PROTECT – Provider Responses, Treatment, and Care for Trafficked People
PROTECT (Provider Responses, Treatment and Care for Trafficked People) aimed to develop evidence to inform the NHS response to human trafficking. It provides evidence about the healthcare needs and experiences of trafficked adults and children and documents NHS knowledge and experience of responding to the health needs of trafficked people. The programme comprised several studies, including:
- Cross-sectional survey and qualitative research with trafficked people in contact with support services in England to explore health needs and experiences of using NHS care
- Cohort study of trafficked people in contact with secondary mental health services, using clinical informatics
- Cross-sectional survey of NHS professionals to investigate prior contact with trafficked people and knowledge and confidence to respond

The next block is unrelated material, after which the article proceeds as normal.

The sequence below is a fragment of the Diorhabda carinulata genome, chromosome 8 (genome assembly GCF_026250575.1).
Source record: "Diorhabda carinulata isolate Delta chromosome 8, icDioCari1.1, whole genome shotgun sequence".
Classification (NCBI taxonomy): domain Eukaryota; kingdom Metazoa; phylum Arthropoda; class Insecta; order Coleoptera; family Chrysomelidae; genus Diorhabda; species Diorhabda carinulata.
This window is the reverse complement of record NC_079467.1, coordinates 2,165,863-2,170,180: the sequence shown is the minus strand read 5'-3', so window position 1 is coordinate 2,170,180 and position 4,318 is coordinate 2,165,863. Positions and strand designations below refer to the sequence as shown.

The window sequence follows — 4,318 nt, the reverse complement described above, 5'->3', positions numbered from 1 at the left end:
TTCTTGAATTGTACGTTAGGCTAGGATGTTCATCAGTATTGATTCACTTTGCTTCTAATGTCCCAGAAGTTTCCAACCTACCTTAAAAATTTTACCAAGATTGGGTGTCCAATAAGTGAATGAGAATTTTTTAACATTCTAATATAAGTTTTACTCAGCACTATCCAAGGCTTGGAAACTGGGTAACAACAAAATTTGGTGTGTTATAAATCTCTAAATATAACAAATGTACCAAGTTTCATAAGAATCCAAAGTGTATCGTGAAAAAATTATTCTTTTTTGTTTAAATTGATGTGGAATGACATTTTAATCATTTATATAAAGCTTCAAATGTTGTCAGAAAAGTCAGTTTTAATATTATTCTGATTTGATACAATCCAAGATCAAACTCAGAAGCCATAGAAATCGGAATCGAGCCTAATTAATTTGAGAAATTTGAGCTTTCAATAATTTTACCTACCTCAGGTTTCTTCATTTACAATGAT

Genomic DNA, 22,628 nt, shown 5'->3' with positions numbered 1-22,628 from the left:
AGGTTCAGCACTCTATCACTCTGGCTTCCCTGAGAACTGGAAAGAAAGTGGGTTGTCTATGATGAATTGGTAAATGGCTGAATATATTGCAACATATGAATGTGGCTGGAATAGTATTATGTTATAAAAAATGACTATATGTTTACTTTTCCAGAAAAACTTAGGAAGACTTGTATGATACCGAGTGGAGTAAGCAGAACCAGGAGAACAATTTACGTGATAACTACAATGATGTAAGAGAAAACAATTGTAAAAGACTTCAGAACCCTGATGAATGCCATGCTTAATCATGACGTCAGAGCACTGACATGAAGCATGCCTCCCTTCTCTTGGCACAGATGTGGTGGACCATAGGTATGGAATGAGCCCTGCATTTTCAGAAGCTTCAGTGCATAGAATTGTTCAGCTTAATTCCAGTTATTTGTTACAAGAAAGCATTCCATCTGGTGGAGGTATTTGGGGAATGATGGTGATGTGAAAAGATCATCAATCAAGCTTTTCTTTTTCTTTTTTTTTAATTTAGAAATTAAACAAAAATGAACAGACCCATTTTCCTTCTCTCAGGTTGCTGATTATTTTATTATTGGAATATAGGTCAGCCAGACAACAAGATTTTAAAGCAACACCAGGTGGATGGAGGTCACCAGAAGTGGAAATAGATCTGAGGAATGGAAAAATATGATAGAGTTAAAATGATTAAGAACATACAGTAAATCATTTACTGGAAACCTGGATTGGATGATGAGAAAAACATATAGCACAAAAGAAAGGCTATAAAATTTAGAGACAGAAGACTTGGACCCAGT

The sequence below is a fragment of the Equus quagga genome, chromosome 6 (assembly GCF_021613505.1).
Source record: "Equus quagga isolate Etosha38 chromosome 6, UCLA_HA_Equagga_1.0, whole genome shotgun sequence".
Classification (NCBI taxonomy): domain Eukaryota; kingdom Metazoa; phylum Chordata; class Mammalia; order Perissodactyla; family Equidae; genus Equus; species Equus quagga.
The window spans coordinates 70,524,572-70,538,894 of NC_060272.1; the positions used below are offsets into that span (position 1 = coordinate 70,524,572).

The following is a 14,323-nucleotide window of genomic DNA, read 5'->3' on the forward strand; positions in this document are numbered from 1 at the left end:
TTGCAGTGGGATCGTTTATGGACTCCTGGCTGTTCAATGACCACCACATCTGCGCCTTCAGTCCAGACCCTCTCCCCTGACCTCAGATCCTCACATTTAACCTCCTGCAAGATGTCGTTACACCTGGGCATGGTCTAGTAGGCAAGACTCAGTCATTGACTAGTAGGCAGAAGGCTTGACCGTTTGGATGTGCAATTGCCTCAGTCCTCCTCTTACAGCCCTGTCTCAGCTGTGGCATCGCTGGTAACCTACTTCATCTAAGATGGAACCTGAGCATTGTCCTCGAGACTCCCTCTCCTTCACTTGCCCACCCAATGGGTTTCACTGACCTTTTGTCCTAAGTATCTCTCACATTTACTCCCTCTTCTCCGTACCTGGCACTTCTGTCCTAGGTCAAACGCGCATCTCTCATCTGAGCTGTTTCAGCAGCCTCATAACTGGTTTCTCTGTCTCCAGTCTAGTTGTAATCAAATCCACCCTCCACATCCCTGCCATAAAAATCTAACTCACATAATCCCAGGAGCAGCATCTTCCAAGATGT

- Qualitative research with NHS and other key professionals to investigate experiences of responding to the health needs of trafficked people
- Systematic review of health outcomes associated with human trafficking
- Systematic review of evidence and guidance on caring for trafficked people in healthcare settings
- Trafficked people have a high exposure to violence prior to and during trafficking. 66% of trafficked women taking part in our survey reported forced sex during trafficking, including 95% of those trafficked for sexual exploitation and 54% trafficked for domestic servitude. 31% of trafficked women experienced sexual violence prior to trafficking.